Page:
Aquaculture Stakeholders Get Value from USSEC’s VI-Aquaculture Investment Workshop
- General News
USSEC hosted the VI-Aquaculture Investment Workshop in Panama City, Panama on June 19 and 20. More than 90 aqua industry participants, including aqua producers, feed companies, government, seafood buyers, bankers, and technicians, from more than 14 countries attended the specialized workshop. During those two days, more than 25 speakers invited by USSEC gave lectures and recommendations, and raised business to attendants, all related to aquaculture production, mainly marine fish culture.
This workshop was organized and designed by USSEC with the primary objective of bringing together the main aquaculture industry participants, such as aqua producers, aqua feed producers, researchers, government officials, investors, and seafood importers, to put forth the issues that may be delaying the expansion of the marine aquaculture industry and aquaculture as a whole in the Americas region, as well as to define what can be done to accelerate expansion and creation of markets for these aquaculture products. This additional investment and efforts would grow the industry and increase future demand for U.S. soy products in aquaculture.
The second objective reached was to present other alternatives in aquaculture production; that is, alternatives to tilapia and shrimp culture, such as commercially relevant marine fish species to private investors in the Americas region, as well as the investment community in the U.S.
USSEC hosted the two-day investment workshop to outline investment opportunities in all segments of the production and market chain. There were discussion sessions and panels during the seminar. Different topics were discussed during the presentations and panels, such as technical presentations by aqua experts, regulatory issues by government officials, investment opportunities by regional investors, investment funds available by venture capital investors, and market opportunities by buyers of seafood from the U.S. and the Americas region. Daily business sessions took place among the participants, which achieved concrete opportunities for producers, buyers, technicians, and government officials.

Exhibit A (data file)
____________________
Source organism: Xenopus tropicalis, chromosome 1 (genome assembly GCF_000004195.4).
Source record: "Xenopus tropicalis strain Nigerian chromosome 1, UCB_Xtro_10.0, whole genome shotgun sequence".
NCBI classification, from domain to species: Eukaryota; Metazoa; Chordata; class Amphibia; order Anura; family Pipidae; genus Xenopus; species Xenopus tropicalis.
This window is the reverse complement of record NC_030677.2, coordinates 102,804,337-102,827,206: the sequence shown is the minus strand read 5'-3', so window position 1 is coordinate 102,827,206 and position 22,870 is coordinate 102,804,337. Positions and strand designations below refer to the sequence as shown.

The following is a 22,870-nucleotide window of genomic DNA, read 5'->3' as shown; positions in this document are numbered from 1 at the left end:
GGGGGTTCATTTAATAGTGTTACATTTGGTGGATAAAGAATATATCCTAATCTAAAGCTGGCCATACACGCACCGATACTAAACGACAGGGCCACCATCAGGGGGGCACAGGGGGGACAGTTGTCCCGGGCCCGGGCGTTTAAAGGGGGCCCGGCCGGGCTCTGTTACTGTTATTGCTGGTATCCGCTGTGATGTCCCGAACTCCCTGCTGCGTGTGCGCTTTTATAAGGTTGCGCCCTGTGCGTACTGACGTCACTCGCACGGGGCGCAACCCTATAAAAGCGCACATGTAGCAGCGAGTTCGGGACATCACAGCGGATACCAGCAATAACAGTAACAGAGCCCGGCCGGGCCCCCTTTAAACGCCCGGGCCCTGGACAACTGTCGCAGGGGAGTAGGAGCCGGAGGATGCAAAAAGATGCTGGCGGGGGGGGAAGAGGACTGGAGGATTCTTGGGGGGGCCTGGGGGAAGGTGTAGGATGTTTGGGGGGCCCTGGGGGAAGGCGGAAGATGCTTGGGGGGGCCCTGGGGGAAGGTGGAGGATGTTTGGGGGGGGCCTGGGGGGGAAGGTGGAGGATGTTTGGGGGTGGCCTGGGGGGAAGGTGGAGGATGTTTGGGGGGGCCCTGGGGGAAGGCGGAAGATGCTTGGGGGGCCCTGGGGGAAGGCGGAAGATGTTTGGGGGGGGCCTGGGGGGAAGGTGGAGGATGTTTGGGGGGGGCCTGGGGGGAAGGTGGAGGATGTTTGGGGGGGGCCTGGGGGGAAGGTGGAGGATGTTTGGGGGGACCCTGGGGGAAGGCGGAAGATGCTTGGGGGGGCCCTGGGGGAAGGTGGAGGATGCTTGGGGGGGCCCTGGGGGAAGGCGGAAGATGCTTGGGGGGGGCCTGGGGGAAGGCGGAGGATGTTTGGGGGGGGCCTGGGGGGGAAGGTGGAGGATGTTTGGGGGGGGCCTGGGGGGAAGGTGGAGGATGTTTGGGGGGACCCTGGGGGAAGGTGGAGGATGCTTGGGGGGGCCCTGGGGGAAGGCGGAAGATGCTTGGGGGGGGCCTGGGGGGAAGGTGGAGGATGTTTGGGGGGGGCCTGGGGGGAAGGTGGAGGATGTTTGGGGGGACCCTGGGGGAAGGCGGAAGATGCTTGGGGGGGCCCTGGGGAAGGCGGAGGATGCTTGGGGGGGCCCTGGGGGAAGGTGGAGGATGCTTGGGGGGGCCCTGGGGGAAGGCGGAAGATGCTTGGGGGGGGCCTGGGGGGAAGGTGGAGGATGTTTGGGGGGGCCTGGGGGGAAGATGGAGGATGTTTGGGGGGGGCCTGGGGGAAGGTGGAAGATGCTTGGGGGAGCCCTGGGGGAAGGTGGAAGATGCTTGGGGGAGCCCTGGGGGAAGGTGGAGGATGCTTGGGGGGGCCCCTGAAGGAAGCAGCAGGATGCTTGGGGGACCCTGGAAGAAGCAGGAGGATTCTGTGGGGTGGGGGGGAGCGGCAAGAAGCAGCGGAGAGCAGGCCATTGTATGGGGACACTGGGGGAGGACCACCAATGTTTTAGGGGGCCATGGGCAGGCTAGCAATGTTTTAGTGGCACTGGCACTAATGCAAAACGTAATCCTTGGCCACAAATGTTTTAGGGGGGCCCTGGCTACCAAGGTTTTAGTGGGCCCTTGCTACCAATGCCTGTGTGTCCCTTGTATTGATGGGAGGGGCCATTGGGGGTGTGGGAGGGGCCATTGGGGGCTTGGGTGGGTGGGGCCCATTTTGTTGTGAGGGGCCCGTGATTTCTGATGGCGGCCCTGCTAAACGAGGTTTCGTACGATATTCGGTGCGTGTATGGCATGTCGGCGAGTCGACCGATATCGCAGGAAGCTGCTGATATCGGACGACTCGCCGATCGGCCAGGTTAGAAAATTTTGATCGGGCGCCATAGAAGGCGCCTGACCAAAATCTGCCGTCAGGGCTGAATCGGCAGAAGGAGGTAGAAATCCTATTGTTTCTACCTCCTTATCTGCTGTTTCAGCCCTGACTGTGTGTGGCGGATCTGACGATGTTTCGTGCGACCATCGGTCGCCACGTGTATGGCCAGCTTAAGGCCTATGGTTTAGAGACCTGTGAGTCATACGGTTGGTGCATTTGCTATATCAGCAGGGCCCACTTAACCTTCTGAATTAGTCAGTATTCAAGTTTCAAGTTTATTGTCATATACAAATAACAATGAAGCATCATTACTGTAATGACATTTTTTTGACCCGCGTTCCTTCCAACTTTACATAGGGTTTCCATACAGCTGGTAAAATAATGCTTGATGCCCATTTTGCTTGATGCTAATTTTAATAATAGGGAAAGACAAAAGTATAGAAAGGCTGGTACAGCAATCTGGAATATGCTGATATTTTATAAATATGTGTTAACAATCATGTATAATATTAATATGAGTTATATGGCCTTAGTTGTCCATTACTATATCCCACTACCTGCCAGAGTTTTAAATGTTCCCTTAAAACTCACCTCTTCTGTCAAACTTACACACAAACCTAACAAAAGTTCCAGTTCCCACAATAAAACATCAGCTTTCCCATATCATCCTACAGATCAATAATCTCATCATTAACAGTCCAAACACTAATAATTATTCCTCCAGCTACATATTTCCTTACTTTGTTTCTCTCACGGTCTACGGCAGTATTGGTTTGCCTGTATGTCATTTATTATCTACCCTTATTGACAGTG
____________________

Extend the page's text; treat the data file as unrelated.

The first day’s agenda focused on the aquaculture business, overview, opportunities, and challenges as well as advances on technology and innovation. The experts reported on trends in production, technology, sustainability, weather impact, aquaculture animal welfare, nutrition, and research priorities for aquaculture expansion. USSEC aquaculture consultants and U.S. soy grower leaders welcomed the attendees and gave a summary of U.S. soy production, emphasizing the sustainability protocol.
Day two focused on information of seafood supplies, market access, processing situation, finance, and banking and investment opportunities. Case studies of successful marketing of seafood in the Mexico and U.S. were presented. Finally, banking experts and financial representatives addressed topics related to the financial opportunities available in the industry for investors interested in investing in the aquaculture industry as a good opportunity for both. The issues related to investment risk that can be given to investing in this industry as well as the opportunities with insures for the industry were also presented. To close the journey of presentations, the USSEC representative from Southeast Asia talked about the current situation of marine fish culture in Asia, trends, and markets.
At the end of the workshop a general panel of discussion with experts, speakers, and guests elaborated on final conclusions and letter of compromises to develop over the coming years. The group concluded that opportunities for innovation and collaboration are mainly reaching financing, correct regulation, environmental commitment, health transparency, innovation and efficiency, as well as product differentiation, that will set the standards for a sustainable and profitable growth of mariculture in the Americas region.
USSEC will continue supporting the sustainable growth of the aquaculture industry around the world as a source of animal protein production for humanity.